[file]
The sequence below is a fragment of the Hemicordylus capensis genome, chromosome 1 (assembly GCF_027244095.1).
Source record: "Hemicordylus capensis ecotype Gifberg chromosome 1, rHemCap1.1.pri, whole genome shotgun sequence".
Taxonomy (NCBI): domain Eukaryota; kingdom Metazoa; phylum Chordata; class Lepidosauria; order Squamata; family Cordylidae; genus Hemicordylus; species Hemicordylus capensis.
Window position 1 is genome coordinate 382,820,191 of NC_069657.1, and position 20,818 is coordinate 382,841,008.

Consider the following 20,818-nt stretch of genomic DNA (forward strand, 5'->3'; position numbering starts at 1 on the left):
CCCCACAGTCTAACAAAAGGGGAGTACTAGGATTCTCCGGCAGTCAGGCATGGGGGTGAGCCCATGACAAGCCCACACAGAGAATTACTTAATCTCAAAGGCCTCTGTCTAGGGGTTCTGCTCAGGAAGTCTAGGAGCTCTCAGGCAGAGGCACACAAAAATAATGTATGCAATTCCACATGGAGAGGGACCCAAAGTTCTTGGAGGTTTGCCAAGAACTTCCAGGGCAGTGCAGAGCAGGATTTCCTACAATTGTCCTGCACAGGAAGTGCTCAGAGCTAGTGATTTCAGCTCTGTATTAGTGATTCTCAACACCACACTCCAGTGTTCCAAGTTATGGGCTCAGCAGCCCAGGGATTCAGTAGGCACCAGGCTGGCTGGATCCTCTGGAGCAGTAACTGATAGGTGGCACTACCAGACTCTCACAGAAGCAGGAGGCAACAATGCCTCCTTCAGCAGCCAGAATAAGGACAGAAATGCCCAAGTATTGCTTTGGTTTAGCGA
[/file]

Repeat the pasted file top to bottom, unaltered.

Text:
The sequence below is a fragment of the Hemicordylus capensis genome, chromosome 1 (assembly GCF_027244095.1).
Source record: "Hemicordylus capensis ecotype Gifberg chromosome 1, rHemCap1.1.pri, whole genome shotgun sequence".
Taxonomy (NCBI): domain Eukaryota; kingdom Metazoa; phylum Chordata; class Lepidosauria; order Squamata; family Cordylidae; genus Hemicordylus; species Hemicordylus capensis.
Window position 1 is genome coordinate 382,820,191 of NC_069657.1, and position 20,818 is coordinate 382,841,008.

Consider the following 20,818-nt stretch of genomic DNA (forward strand, 5'->3'; position numbering starts at 1 on the left):
CCCCACAGTCTAACAAAAGGGGAGTACTAGGATTCTCCGGCAGTCAGGCATGGGGGTGAGCCCATGACAAGCCCACACAGAGAATTACTTAATCTCAAAGGCCTCTGTCTAGGGGTTCTGCTCAGGAAGTCTAGGAGCTCTCAGGCAGAGGCACACAAAAATAATGTATGCAATTCCACATGGAGAGGGACCCAAAGTTCTTGGAGGTTTGCCAAGAACTTCCAGGGCAGTGCAGAGCAGGATTTCCTACAATTGTCCTGCACAGGAAGTGCTCAGAGCTAGTGATTTCAGCTCTGTATTAGTGATTCTCAACACCACACTCCAGTGTTCCAAGTTATGGGCTCAGCAGCCCAGGGATTCAGTAGGCACCAGGCTGGCTGGATCCTCTGGAGCAGTAACTGATAGGTGGCACTACCAGACTCTCACAGAAGCAGGAGGCAACAATGCCTCCTTCAGCAGCCAGAATAAGGACAGAAATGCCCAAGTATTGCTTTGGTTTAGCGA